The perpetrator of this vicious crime is in jail, at least. He is in jail, right? Right?

Reports indicate that the white man was taken to the police headquarters briefly to provide a statement but was released shortly after without charge. Yarl’s family is outraged that the perpetrator has not been held accountable.

Unbelievable. He shot an unarmed boy who only rang his doorbell, and put a second bullet in him while he was lying on the ground, and the police didn’t recognize that he committed an act of attempted murder? Let me guess: Missouri has a ‘stand your ground’ law.

Texas takes another step into the abyss

Daniel Perry was an uber driver who ran a red light, drove into a crowd of Black Lives Matter protesters, and when one of them approached his car carrying an AK-47 (which, stupid and dangerous as it is, is legal in Texas), opened fire with a handgun and killed him. He was found guilty of murder in a jury trial.

In Texas. After he threatened to kill someone online.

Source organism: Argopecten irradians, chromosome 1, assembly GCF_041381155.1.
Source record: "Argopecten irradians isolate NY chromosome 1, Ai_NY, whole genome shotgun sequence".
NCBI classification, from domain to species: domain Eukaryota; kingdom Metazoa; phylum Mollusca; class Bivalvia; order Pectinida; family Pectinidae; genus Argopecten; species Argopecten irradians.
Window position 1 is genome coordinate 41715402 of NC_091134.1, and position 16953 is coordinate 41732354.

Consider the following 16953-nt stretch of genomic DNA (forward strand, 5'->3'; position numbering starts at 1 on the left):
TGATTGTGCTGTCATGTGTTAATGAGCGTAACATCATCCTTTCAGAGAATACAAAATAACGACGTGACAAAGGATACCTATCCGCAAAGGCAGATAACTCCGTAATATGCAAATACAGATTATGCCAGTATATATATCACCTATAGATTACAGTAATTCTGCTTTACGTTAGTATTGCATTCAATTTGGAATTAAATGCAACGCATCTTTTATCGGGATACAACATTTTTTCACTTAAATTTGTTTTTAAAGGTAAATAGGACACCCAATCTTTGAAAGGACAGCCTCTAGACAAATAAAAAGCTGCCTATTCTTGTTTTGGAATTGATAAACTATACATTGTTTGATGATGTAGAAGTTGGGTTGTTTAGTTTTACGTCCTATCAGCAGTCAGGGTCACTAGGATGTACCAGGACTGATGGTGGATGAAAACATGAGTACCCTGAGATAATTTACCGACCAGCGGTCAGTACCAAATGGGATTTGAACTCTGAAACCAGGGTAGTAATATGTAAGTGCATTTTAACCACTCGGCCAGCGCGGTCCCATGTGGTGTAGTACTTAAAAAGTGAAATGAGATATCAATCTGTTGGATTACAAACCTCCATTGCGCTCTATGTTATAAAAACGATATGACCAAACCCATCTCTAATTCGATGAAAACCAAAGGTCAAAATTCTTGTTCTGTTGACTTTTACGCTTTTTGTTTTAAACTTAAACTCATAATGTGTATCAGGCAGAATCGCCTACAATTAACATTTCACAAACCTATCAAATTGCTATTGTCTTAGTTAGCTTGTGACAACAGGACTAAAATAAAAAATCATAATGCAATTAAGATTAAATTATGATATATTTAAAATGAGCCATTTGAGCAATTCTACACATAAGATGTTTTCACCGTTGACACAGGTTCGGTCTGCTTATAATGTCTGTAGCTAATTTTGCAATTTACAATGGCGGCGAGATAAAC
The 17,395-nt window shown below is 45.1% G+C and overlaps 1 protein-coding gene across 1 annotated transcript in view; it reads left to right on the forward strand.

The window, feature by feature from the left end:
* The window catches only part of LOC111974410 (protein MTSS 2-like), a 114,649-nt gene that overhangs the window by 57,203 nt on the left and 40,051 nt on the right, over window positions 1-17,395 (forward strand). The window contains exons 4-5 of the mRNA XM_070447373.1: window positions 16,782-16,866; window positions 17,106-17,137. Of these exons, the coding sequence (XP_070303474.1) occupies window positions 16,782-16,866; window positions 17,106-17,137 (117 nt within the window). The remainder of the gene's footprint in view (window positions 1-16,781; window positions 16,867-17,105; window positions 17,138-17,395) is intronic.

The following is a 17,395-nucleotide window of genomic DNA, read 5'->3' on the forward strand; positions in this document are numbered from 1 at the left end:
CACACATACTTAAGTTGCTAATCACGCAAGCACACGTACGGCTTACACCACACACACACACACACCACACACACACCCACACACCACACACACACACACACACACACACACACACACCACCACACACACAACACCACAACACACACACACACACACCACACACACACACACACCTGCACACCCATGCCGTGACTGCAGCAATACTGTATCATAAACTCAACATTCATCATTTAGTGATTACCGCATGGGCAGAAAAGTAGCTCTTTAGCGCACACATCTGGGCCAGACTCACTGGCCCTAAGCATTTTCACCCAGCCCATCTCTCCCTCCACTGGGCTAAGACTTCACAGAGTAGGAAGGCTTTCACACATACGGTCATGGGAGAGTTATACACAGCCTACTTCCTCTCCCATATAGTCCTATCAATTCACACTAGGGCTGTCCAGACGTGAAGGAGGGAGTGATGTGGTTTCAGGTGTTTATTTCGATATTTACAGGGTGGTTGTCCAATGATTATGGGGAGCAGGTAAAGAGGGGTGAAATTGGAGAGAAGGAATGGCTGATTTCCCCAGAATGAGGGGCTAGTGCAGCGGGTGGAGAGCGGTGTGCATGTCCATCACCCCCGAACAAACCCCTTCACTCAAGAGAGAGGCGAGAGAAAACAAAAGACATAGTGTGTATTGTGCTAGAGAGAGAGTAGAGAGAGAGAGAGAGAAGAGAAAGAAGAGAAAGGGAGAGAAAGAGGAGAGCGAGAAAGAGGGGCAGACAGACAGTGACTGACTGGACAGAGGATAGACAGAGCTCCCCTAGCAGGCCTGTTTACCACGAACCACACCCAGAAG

Perry’s defense team argued that he acted in self-defense, but prosecutors contended that Perry instigated what happened. They highlighted a series of social media posts and Facebook messages in which Perry made statements that they said indicated his state of mind, such as he might “kill a few people on my way to work. They are rioting outside my apartment complex.”

A friend responded, “Can you legally do so?” Perry replied, “If they attack me or try to pull me out of my car then yes.”

Guess what? The governor wants to free him immediately.

Abbott wants an army of undisciplined thugs who will murder people he doesn’t like. It’s the authoritarian mindset.

“It’s what happens in Uganda or El Salvador,” said Cofer, a former prosecutor. “Total abrogation of the rule of law. And what’s even worse is that Abbott knows better. He was a smart Texas Supreme Court Justice. He knows this is legally wrong. Profoundly wrong. Pure politics.”

But it works! I know I would never consider living in Texas. I won’t even visit the state anymore. Abbott is doing a great job of driving anyone who would oppose him away.